God expects parents to *mentor their own children. The one another verses of Scripture are God’s commands to us in order to build the body of Christ for His glory. It is in the moment by moment of living those verses that we mentor the children God has given to us. The fruits of living faithfully are multiplied exponentially through future generations as our children mature and grow and begin their own family adventures.
Faithful family life opens the door to evangelism. Those who are called to foreign missions and include their children in the work know how powerful their example of family faithfulness can be. One of my missionary friends told me that she is often reticent about meeting new people but that her small son, who is a lively and energetic people person, has opened doors for sharing the Gospel many times. Being the one family on the block where mom and dad are always available and who actually enjoy being with kids will draw neighbor children from near and far! Involving children in service and ministry to others along with us while maintaining the necessary protection they need and deserve prepares them with confidence!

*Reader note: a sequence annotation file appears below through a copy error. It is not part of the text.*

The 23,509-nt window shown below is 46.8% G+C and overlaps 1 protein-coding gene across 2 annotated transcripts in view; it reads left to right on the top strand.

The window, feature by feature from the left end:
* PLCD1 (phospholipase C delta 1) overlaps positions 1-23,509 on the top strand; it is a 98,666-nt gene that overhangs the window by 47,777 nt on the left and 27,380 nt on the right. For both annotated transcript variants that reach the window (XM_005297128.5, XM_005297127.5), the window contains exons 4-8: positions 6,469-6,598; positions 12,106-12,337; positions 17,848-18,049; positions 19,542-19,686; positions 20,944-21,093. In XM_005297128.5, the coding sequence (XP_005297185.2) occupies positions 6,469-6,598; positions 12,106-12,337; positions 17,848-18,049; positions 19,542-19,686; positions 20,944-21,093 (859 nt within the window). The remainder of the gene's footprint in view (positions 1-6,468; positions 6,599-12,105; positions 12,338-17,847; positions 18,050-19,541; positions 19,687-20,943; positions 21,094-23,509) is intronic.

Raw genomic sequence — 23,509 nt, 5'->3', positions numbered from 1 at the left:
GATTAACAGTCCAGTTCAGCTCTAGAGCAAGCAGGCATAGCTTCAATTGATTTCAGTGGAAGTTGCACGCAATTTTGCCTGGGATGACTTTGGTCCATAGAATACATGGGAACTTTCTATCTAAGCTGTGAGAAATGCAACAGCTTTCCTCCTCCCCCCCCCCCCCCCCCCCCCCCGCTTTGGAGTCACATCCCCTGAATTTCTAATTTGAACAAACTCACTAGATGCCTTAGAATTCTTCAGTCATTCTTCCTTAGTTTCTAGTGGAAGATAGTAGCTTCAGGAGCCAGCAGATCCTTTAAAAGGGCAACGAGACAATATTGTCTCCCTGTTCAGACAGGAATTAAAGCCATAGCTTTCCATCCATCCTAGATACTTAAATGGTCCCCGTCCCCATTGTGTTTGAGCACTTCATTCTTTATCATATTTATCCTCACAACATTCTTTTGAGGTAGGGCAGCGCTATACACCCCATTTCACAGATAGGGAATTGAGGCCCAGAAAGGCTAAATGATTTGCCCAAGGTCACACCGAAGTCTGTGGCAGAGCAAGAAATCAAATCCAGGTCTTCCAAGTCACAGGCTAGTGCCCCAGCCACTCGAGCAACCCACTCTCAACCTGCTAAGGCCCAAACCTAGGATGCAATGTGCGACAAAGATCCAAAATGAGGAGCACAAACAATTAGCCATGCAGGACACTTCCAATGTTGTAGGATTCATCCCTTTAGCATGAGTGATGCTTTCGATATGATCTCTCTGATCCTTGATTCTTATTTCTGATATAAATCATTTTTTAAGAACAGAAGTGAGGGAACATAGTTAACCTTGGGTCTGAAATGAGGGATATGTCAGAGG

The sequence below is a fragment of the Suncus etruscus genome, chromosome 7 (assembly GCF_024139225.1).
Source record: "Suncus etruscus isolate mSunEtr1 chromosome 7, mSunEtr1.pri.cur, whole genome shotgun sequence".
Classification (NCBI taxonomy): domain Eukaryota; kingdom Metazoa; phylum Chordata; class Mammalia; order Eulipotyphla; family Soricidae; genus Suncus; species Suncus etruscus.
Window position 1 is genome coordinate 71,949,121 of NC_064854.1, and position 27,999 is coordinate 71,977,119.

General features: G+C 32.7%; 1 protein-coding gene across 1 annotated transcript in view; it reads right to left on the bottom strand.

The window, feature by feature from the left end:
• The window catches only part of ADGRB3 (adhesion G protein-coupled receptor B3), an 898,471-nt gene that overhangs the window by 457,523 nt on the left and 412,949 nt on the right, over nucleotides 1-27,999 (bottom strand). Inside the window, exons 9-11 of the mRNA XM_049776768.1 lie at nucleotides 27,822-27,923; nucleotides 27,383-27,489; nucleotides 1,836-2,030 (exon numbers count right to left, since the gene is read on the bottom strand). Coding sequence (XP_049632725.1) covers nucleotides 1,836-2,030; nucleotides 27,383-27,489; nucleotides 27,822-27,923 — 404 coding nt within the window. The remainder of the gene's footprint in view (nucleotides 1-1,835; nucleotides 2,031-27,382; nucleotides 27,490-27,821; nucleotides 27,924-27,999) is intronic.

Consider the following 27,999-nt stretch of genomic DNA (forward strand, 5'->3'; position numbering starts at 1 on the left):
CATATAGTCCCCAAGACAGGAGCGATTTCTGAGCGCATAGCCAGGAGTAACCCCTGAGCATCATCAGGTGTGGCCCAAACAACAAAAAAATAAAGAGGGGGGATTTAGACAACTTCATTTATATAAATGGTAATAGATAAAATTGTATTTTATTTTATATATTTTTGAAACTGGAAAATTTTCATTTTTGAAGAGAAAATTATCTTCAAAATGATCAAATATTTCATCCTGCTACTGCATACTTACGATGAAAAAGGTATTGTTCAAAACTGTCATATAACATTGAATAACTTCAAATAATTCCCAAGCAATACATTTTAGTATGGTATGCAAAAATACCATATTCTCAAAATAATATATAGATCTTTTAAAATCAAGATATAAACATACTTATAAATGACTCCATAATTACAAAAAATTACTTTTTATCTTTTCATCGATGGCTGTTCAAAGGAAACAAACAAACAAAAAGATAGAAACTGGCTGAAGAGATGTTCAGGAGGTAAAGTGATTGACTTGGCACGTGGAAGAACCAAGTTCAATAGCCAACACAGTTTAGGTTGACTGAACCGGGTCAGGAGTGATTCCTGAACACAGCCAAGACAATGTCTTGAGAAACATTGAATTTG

One of the disturbing trends among Christian celebrities is an agenda of challenging others to pursue “more” in their relationship with Jesus. When asked to define “more” it is often described in nebulous ways or nonsensical terms that result in feelings of defeat and inadequacy for those who are already overwhelmed with daily family life. Often they call Christians to be “radical,” but the “radical” stuff is dangerous for children, neglects them, or even expects them to make choices well beyond what should be expected of children. Sometimes “more” is even heretical. But Jesus called us to faithfulness and He is the one who asks “more” of us in the process.
“From everyone who has been given much, much will be required; and to whom they entrusted much, of him they will ask all the more. (Luke 12:28)
*For a more detailed explanation of what family mentoring requires, see Chapter 2 of The Joy of Relationship Homeschooling ~ when the one anothers come home.